NEW YORK -- As the curtain rose on the Democratic National Convention last night, Maryland Sen. Barbara A. Mikulski, the only Democratic woman in the Senate, introduced the "leaders for the '90s." There were six of them. All candidates for the U.S. Senate. All women.
"In 1992, as Democrats and as women, we are the change," Ms. Mikulski said last night. "We, the Democratic women who are running and winning this year, will change the United States Senate fundamentally and forever."
Never before have women, and specifically women as candidates, figured so prominently at a national political convention, and never before have they been such a mighty force in an election year. Along with last night's prime-time spot, the Democrats will spotlight scores of women running for state and national offices tonight to appeal to female viewers who aren't interested in watching the baseball All-Star Game.
In doing so, the Democrats are seeking to capitalize on what may finally be the oft-prophesied year of the woman.
The numbers alone are unprecedented -- 18 women, 16 of them Democrats, are running for U.S. Senate seats this year (of the total number, seven have already won primary victories) and 153 women, 95 of them Democrats, are seeking House seats (with 58 of them already having nabbed primary wins). But perhaps even more significant is the fact that for the first time, many of the women are in races they have a serious chance of winning.
Some of them have been helped by enduring outrage over the Clarence Thomas/Anita Hill hearings of last fall as well as the current season of anti-incumbency where outsiders, such as women, are welcomed to come crash the party.
TC For the first time, female voters are more likely to seek out women to cast their votes for -- and write checks for. And for the first time, said Ruth Mandel, director of the Center for the American Woman and Politics at Rutgers University, there is "something electric in the air."
"For 20 years I've been watching the movement of women into political life," Ms. Mandel said. "I've seen excitement, interest, hope and organized women's efforts. But I've never seen such a consistent level of anger and excitement and determination among individual women to get other women into office."
"It is a convergence," agreed Jane Danowitz, executive director of the Women's Campaign Fund, which has raised almost $1 million, twice as much as in the previous election year, for women running for office. "The stars are aligned."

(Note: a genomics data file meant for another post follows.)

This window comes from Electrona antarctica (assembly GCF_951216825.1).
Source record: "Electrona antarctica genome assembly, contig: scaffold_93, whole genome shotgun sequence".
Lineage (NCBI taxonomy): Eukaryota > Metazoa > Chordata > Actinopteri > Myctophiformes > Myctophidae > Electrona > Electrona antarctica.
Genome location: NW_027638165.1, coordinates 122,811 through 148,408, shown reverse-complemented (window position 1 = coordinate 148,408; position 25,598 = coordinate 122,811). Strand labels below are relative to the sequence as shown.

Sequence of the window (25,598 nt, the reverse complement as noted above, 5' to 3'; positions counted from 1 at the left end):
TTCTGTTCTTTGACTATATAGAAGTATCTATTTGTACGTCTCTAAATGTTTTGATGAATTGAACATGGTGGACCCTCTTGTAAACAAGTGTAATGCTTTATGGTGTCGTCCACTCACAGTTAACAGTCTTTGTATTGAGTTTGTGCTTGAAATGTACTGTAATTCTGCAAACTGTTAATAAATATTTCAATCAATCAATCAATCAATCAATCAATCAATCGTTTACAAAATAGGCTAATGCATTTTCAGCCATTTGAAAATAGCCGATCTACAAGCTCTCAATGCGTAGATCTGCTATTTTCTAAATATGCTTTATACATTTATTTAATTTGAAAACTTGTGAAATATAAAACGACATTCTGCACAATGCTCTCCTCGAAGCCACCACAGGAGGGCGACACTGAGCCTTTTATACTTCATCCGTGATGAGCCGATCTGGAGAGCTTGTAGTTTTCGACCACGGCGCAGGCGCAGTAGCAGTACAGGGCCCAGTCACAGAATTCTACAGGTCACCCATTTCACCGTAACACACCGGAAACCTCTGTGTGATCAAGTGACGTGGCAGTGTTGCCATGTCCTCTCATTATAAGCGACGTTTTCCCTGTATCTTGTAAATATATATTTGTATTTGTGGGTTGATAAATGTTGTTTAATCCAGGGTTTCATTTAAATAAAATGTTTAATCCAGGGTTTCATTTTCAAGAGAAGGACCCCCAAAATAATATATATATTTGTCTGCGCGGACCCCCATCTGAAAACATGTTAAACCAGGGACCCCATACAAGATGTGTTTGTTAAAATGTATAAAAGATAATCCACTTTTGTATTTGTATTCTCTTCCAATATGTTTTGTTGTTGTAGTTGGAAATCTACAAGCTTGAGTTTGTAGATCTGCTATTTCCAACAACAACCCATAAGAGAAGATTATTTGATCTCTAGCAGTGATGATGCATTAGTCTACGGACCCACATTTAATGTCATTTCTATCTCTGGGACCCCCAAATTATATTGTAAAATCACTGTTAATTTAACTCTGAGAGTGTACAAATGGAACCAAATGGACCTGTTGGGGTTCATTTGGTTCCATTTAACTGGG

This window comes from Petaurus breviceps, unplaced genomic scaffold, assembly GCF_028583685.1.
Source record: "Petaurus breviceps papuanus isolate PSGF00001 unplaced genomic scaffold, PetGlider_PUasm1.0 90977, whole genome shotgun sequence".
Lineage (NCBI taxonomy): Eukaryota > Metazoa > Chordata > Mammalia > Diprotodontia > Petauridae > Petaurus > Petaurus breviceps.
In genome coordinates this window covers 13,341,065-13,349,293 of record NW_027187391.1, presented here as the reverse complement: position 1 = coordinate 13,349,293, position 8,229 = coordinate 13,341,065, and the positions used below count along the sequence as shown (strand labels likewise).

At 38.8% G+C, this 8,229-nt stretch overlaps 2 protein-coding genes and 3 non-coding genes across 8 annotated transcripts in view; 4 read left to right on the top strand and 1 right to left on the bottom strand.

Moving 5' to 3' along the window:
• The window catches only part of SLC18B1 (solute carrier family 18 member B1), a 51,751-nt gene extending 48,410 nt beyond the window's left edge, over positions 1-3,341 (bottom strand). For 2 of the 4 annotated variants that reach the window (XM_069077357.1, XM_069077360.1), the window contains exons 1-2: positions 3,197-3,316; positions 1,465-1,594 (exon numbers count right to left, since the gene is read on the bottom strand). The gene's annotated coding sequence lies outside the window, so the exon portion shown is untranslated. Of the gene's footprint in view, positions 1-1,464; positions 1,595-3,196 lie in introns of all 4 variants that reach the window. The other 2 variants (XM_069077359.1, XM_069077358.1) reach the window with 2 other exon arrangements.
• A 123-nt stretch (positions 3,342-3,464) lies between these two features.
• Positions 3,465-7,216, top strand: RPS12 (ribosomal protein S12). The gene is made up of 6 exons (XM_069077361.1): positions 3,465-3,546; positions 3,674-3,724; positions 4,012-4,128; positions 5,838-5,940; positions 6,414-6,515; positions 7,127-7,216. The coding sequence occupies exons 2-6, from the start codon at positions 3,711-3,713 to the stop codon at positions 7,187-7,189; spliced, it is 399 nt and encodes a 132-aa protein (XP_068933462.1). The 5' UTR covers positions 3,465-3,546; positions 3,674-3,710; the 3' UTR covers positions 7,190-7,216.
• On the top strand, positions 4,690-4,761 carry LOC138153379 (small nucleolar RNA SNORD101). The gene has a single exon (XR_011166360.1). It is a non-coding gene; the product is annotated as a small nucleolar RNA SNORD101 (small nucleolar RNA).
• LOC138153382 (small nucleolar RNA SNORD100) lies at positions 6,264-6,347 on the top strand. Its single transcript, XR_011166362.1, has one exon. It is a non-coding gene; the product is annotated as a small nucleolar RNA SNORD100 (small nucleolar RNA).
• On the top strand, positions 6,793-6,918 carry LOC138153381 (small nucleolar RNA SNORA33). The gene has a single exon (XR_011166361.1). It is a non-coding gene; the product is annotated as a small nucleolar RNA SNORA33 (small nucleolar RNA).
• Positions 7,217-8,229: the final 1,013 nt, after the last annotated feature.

To be sure, one of the most fiery of these stars is women's anger and frustration galvanized by the Hill/Thomas hearings, an episode that's had a longer shelf life than many expected. Most enduring has been the picture of 14 middle-aged men grilling Anita Hill about sexual harassment, an image that helped corral surprise victories for Carol Moseley Braun of Illinois and Pennsylvania political novice Lynn Yeakel, who will go head to head in November with Sen. Arlen Specter, one of those 14 men.
"You can draw the line in the sand there," Ms. Danowitz said of those hearings, after which funds started pouring in to women's organizations.
Emily's List, which raises money for Democratic, pro-choice female candidates, has already pulled in $2.2 million for election year 1992 and projects a bottom line of $5 million by the fall -- more than triple its 1990 total. Emily's List President Ellen Malcolm predicts the organization "will come out of this election as the single biggest contributor." Its gala here tonight, she adds, will be the largest fund-raiser ever for female candidates.
Further fueling these candidacies is the recent weakening of Roe vs. Wade by the Supreme Court -- with Justice Clarence Thomas one of the those who voted to overturn the landmark abortion decision and the court one vote short of such a reversal. The court action provided ammunition to women hoping to change the complexion of the U.S. Congress and increase the number of pro-choice members there.
Beyond that, many political strategists note that this year's shift in agenda from foreign to domestic concerns -- such as the economy, health care and family issues -- bodes well for women since, in these areas in particular, they are perceived as skillful problem-solvers.
And where a female candidate's lack of experience inside the system may have at one time put her at a disadvantage, this year, when no seasoned "players" need apply, such inexperience is a plus.
While some caution that 1990, too, was heralded as the year when women would change the face of American politics, there are reasons to believe they will make a far greater dent this year, according to leaders of women's political organizations.
For one thing, recent polls show that while women voted for female candidates in about the same numbers as did men throughout the 1980s, women are voting in greater numbers for women this year, with Republican women more willing than before to cross party lines to vote for Democratic women.